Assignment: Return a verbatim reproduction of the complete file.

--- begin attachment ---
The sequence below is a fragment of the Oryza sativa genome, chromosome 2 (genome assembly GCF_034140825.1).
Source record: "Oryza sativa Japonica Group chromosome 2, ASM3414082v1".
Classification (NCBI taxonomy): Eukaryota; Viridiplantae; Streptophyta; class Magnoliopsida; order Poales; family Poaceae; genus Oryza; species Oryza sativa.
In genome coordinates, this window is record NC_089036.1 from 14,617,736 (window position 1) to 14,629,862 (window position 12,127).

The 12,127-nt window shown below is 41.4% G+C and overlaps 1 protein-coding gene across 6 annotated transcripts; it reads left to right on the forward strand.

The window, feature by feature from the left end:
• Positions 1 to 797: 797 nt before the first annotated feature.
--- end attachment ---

The sequence below is a fragment of the Oryza sativa genome, chromosome 2 (genome assembly GCF_034140825.1).
Source record: "Oryza sativa Japonica Group chromosome 2, ASM3414082v1".
Classification (NCBI taxonomy): Eukaryota; Viridiplantae; Streptophyta; class Magnoliopsida; order Poales; family Poaceae; genus Oryza; species Oryza sativa.
In genome coordinates, this window is record NC_089036.1 from 14,617,736 (window position 1) to 14,629,862 (window position 12,127).

The 12,127-nt window shown below is 41.4% G+C and overlaps 1 protein-coding gene across 6 annotated transcripts; it reads left to right on the forward strand.

The window, feature by feature from the left end:
• Positions 1 to 797: 797 nt before the first annotated feature.